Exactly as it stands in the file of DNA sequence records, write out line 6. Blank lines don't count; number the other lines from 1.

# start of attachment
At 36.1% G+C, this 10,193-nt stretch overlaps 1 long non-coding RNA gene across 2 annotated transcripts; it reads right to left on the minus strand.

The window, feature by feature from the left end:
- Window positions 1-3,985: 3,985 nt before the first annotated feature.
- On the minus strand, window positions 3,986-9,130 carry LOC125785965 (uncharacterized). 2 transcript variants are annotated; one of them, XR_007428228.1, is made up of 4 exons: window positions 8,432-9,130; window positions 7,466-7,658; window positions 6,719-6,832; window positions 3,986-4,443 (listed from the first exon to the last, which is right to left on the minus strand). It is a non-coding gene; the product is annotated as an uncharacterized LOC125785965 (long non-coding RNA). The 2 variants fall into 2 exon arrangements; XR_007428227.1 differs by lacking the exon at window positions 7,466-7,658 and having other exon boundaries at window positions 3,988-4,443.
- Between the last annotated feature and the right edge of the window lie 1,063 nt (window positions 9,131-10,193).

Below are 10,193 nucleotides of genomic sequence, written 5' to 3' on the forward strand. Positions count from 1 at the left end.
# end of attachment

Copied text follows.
Below are 10,193 nucleotides of genomic sequence, written 5' to 3' on the forward strand. Positions count from 1 at the left end.